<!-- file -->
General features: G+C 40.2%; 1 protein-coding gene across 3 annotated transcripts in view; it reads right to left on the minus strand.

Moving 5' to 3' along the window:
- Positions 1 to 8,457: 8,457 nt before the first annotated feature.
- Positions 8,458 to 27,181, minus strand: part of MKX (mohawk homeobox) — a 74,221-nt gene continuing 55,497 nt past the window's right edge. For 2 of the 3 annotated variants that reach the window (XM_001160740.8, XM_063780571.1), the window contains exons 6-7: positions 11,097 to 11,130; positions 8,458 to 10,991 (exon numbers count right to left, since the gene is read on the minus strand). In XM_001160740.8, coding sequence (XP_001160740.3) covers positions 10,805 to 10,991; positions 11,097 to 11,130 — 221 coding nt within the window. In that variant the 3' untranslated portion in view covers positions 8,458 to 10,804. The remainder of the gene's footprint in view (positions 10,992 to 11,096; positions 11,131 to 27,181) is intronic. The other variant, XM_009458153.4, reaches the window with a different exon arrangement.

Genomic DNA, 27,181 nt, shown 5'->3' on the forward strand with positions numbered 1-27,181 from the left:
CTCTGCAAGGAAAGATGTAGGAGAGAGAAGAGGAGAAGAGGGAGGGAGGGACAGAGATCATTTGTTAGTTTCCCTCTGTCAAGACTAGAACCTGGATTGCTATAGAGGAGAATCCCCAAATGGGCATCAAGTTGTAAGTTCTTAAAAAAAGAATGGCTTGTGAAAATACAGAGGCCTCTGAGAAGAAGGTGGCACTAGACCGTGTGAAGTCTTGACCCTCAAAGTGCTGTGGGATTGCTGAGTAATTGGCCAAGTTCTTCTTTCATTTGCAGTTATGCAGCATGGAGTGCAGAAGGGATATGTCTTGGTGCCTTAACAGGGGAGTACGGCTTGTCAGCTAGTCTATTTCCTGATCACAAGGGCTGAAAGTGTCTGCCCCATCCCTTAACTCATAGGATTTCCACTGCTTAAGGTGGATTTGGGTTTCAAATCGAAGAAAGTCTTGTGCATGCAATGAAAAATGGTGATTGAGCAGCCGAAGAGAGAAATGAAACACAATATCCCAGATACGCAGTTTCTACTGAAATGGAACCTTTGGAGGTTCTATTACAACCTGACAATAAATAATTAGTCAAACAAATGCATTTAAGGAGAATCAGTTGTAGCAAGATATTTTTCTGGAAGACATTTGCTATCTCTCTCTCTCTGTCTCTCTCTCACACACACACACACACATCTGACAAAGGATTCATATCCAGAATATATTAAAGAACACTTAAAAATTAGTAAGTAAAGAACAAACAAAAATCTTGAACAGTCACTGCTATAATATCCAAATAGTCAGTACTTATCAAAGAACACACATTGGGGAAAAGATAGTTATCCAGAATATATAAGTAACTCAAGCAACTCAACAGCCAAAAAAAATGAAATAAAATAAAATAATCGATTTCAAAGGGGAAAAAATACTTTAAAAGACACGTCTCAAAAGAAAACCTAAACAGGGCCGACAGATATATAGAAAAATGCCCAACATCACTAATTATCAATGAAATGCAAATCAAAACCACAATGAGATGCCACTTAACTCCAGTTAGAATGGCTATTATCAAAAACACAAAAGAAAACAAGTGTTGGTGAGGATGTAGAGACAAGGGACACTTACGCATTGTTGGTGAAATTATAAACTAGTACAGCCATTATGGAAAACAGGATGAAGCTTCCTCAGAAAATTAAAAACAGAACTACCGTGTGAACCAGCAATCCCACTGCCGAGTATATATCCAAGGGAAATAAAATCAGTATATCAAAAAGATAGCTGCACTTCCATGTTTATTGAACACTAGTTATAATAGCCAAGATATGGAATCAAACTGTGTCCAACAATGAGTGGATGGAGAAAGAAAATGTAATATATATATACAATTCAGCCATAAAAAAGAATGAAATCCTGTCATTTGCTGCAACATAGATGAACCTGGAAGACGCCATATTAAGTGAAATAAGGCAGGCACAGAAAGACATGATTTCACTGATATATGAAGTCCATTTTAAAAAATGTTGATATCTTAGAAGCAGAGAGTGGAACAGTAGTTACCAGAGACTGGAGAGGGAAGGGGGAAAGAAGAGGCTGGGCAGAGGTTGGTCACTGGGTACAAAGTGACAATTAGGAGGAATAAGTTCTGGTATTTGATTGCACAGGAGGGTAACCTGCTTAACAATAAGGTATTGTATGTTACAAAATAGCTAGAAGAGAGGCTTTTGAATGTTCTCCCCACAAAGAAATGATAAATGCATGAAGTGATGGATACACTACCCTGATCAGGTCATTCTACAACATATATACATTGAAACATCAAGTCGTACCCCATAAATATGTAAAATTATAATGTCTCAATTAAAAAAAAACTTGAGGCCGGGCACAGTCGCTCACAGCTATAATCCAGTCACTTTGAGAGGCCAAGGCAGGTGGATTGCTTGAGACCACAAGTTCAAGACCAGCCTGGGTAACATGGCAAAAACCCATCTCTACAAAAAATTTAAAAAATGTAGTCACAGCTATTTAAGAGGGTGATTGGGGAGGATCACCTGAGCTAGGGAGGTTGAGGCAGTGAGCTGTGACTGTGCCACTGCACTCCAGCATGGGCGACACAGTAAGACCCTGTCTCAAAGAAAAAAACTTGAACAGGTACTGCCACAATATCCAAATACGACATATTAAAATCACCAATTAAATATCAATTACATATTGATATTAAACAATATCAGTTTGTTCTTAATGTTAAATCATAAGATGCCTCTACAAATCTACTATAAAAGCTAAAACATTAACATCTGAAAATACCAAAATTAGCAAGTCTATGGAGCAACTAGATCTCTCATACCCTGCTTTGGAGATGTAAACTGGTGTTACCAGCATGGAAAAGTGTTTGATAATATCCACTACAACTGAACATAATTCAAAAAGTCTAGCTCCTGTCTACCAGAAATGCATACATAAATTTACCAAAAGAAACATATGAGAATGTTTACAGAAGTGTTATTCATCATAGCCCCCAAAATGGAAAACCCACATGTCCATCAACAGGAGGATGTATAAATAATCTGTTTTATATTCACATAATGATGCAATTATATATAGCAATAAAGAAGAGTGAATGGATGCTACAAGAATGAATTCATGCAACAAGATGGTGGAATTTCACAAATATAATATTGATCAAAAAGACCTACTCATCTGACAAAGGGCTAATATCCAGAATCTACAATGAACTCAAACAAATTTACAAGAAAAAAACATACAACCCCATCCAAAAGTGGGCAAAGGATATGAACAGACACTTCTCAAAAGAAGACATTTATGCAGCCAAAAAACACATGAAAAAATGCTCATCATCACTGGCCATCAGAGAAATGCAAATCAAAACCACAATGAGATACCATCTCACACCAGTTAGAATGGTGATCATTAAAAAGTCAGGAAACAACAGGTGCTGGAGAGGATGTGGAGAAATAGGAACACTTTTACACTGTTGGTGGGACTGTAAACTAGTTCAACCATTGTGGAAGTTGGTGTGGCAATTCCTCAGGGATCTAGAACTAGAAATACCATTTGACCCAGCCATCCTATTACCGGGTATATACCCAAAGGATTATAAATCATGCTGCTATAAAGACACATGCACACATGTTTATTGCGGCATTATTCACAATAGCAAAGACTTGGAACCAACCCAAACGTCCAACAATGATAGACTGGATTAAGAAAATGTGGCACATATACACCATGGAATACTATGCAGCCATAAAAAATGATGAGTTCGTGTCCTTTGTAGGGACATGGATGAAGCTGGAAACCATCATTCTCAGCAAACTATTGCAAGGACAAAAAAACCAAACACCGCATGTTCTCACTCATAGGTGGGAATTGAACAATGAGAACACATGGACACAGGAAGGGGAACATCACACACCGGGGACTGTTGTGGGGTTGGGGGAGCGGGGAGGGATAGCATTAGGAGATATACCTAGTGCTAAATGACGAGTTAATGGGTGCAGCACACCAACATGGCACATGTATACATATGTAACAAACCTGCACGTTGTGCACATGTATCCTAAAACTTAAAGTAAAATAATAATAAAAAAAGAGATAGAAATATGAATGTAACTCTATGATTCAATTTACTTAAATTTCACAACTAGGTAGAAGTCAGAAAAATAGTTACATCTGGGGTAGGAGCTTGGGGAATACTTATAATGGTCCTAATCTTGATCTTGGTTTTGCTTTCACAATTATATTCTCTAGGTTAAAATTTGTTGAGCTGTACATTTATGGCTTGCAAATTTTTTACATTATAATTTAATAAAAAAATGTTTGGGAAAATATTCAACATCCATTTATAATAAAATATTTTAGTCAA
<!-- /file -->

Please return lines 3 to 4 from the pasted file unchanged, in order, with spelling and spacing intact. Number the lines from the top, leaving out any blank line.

- Positions 1 to 8,457: 8,457 nt before the first annotated feature.
- Positions 8,458 to 27,181, minus strand: part of MKX (mohawk homeobox) — a 74,221-nt gene continuing 55,497 nt past the window's right edge. For 2 of the 3 annotated variants that reach the window (XM_001160740.8, XM_063780571.1), the window contains exons 6-7: positions 11,097 to 11,130; positions 8,458 to 10,991 (exon numbers count right to left, since the gene is read on the minus strand). In XM_001160740.8, coding sequence (XP_001160740.3) covers positions 10,805 to 10,991; positions 11,097 to 11,130 — 221 coding nt within the window. In that variant the 3' untranslated portion in view covers positions 8,458 to 10,804. The remainder of the gene's footprint in view (positions 10,992 to 11,096; positions 11,131 to 27,181) is intronic. The other variant, XM_009458153.4, reaches the window with a different exon arrangement.